Reactions to graphic health warnings in the United States

Health Educ Res. 2015 Feb;30(1):46-56. doi: 10.1093/her/cyu036. Epub 2014 Jun 27.


This study reports consumer reactions to the graphic health warnings selected by the Food and Drug Administration to be placed on cigarette packs in the United States. We recruited three sets of respondents for an experimental study from a national opt-in e-mail list sample: (i) current smokers aged 25 or older, (ii) young adult smokers aged 18-24 and (iii) youth aged 13-17 who are current smokers or who may be susceptible to initiation of smoking. Participants were randomly assigned to be exposed to a pack of cigarettes with one of nine graphic health warnings or with a text-only warning statement. All three age groups had overall strong negative emotional (ß = 4.7, P < 0.001 for adults; ß = 4.6, P < 0.001 for young adults and ß = 4.0, P < 0.001 for youth) and cognitive (ß = 2.4, P < 0.001 for adults; ß = 3.0, P < 0.001 for young adults and ß = 4.6, P < 0.001 for youth) reactions to the proposed labels. The strong negative emotional and cognitive reactions following a single exposure to the graphic health warnings suggest that, with repeated exposures over time, graphic health warnings may influence smokers' beliefs, intentions and behaviors.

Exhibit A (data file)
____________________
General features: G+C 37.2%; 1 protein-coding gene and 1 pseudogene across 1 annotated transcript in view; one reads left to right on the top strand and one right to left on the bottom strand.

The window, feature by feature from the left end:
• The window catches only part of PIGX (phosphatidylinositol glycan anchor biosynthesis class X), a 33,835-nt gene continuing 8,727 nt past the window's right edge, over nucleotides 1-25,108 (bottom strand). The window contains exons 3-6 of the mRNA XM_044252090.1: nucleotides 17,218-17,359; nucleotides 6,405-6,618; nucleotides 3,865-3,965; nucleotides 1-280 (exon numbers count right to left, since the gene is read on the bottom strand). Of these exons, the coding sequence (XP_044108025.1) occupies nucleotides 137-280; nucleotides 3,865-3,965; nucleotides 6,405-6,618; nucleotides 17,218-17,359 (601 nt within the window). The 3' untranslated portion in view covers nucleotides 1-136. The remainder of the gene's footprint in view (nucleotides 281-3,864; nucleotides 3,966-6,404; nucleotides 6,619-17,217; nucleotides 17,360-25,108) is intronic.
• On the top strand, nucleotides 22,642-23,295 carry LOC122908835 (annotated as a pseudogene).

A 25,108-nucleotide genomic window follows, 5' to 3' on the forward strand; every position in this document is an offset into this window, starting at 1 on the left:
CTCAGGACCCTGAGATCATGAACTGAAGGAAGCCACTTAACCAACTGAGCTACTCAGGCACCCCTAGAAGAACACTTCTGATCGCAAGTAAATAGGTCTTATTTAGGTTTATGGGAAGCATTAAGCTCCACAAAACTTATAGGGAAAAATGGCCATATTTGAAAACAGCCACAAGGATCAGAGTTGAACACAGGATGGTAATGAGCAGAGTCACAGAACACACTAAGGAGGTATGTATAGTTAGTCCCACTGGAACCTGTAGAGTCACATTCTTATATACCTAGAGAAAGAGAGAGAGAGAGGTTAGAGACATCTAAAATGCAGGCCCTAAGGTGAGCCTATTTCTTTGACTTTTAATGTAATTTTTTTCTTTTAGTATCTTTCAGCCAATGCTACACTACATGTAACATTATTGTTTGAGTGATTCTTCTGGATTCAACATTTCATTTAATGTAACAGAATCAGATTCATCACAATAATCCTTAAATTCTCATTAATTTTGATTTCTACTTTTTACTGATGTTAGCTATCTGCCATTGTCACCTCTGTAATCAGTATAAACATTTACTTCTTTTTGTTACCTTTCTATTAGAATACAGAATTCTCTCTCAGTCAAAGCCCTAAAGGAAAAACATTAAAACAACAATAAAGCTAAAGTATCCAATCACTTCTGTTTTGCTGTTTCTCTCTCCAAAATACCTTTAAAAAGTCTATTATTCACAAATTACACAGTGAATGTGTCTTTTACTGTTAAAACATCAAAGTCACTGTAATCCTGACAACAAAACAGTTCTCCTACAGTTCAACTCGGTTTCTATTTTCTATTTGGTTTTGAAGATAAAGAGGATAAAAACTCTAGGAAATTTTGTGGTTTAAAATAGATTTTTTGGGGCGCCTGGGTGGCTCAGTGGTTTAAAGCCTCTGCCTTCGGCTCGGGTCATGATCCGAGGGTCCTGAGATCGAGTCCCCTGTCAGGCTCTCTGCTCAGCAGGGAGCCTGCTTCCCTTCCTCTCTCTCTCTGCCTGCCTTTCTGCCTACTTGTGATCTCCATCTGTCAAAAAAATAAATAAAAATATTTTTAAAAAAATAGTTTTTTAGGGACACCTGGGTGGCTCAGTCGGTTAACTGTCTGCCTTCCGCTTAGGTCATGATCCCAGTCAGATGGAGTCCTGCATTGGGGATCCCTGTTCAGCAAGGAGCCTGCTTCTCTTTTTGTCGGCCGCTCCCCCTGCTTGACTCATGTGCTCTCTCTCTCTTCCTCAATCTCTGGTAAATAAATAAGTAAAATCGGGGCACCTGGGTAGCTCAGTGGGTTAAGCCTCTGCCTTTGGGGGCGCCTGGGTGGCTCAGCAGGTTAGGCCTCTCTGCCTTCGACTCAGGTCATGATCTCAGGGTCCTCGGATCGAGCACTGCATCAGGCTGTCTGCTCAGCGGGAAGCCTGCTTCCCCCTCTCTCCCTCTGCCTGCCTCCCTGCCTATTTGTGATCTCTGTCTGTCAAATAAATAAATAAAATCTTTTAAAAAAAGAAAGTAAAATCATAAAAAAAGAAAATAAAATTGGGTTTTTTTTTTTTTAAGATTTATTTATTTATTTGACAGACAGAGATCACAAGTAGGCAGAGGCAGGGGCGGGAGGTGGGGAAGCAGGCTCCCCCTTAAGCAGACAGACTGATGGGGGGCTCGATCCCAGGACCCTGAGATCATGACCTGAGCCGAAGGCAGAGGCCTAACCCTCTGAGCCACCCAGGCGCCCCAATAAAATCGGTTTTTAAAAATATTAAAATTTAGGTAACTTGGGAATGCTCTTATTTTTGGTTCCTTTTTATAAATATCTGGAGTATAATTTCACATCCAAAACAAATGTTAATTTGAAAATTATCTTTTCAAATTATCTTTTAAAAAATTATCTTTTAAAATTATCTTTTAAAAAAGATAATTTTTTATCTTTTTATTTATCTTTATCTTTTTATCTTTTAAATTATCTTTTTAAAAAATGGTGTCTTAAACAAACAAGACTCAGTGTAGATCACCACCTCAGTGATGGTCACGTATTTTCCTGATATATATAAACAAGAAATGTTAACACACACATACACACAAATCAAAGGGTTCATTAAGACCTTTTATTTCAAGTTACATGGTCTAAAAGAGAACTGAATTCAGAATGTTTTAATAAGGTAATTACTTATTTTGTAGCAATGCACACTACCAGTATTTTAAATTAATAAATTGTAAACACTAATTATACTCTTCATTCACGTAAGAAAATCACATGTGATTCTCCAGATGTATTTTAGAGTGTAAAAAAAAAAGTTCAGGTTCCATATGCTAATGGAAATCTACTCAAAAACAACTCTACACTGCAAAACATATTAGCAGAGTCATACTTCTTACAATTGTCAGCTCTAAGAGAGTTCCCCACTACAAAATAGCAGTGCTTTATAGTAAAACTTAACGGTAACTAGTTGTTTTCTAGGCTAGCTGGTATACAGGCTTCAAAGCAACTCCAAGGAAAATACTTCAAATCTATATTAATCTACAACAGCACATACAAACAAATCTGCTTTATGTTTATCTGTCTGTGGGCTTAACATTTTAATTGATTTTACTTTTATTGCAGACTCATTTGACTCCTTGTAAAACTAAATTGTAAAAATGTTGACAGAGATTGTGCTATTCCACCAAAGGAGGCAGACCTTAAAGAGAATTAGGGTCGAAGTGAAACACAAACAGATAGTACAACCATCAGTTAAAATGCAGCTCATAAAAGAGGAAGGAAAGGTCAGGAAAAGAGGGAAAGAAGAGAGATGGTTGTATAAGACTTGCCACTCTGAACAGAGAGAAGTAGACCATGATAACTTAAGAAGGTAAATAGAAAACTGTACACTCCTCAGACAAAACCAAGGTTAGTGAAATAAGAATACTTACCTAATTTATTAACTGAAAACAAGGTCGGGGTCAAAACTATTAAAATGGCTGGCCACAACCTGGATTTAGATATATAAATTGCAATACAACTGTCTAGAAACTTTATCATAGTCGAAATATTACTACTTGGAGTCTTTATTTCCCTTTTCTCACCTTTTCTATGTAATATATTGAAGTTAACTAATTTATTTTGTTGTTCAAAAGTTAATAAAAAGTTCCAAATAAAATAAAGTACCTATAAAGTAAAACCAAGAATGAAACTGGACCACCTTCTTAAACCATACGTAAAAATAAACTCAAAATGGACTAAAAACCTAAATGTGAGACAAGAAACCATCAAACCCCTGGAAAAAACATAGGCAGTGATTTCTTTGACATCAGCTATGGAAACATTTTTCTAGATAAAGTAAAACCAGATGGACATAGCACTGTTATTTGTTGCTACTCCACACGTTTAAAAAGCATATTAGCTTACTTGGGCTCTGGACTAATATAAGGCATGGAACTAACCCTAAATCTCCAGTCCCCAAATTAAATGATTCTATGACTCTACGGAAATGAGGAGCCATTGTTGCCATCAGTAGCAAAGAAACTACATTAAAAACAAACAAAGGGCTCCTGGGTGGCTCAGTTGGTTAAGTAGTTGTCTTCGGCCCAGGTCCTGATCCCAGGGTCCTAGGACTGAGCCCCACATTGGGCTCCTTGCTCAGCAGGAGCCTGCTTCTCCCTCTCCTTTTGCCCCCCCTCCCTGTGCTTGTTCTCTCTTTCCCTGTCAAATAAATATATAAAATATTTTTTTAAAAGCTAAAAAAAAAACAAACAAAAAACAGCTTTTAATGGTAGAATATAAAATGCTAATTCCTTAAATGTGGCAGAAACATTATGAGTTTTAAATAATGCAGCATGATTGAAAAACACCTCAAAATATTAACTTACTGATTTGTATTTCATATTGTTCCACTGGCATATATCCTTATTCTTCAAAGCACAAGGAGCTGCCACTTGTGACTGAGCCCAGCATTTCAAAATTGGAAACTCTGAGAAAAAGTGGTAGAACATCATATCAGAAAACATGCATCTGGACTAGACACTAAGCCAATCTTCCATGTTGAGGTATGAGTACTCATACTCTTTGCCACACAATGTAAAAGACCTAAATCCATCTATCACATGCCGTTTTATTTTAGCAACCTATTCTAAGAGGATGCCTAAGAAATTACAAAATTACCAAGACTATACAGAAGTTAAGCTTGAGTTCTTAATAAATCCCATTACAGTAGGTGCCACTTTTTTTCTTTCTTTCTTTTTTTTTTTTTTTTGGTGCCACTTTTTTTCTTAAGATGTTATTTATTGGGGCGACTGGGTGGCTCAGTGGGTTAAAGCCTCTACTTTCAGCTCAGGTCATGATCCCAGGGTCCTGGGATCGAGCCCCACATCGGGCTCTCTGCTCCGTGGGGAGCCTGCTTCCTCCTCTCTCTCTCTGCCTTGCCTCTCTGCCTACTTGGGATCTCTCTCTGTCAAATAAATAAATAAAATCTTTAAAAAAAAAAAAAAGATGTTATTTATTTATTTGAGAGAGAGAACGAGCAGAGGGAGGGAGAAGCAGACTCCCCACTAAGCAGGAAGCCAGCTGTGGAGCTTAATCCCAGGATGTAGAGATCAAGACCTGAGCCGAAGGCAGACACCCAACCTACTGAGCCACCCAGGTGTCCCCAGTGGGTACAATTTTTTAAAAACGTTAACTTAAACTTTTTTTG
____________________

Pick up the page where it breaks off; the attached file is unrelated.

Publication types

  • Randomized Controlled Trial
  • Research Support, U.S. Gov't, P.H.S.

MeSH terms

  • Adolescent
  • Adult
  • Aged
  • Cognition*
  • Emotions*
  • Female
  • Health Knowledge, Attitudes, Practice
  • Health Promotion / methods
  • Humans
  • Intention
  • Male
  • Product Labeling / methods*
  • Risk Assessment
  • Smoking / psychology*
  • Smoking Cessation / psychology
  • Socioeconomic Factors
  • Tobacco Products / adverse effects*
  • United States
  • Young Adult